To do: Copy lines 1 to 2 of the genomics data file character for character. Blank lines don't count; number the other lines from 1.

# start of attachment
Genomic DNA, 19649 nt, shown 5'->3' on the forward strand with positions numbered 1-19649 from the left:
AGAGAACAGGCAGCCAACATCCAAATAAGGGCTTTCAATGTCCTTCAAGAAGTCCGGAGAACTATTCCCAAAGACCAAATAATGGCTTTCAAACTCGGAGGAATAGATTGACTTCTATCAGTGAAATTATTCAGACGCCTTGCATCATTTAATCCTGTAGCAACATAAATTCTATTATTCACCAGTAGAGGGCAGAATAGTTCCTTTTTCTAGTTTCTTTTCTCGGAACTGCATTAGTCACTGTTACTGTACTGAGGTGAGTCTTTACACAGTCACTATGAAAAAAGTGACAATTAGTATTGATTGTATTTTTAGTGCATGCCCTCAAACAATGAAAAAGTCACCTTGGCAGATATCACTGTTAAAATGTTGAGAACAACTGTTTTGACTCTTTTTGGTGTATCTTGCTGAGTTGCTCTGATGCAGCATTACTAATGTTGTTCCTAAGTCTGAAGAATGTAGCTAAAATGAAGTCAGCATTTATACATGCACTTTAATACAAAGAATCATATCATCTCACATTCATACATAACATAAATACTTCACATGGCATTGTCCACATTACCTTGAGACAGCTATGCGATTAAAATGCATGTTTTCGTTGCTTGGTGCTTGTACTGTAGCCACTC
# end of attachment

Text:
Genomic DNA, 19649 nt, shown 5'->3' on the forward strand with positions numbered 1-19649 from the left:
AGAGAACAGGCAGCCAACATCCAAATAAGGGCTTTCAATGTCCTTCAAGAAGTCCGGAGAACTATTCCCAAAGACCAAATAATGGCTTTCAAACTCGGAGGAATAGATTGACTTCTATCAGTGAAATTATTCAGACGCCTTGCATCATTTAATCCTGTAGCAACATAAATTCTATTATTCACCAGTAGAGGGCAGAATAGTTCCTTTTTCTAGTTTCTTTTCTCGGAACTGCATTAGTCACTGTTACTGTACTGAGGTGAGTCTTTACACAGTCACTATGAAAAAAGTGACAATTAGTATTGATTGTATTTTTAGTGCATGCCCTCAAACAATGAAAAAGTCACCTTGGCAGATATCACTGTTAAAATGTTGAGAACAACTGTTTTGACTCTTTTTGGTGTATCTTGCTGAGTTGCTCTGATGCAGCATTACTAATGTTGTTCCTAAGTCTGAAGAATGTAGCTAAAATGAAGTCAGCATTTATACATGCACTTTAATACAAAGAATCATATCATCTCACATTCATACATAACATAAATACTTCACATGGCATTGTCCACATTACCTTGAGACAGCTATGCGATTAAAATGCATGTTTTCGTTGCTTGGTGCTTGTACTGTAGCCACTC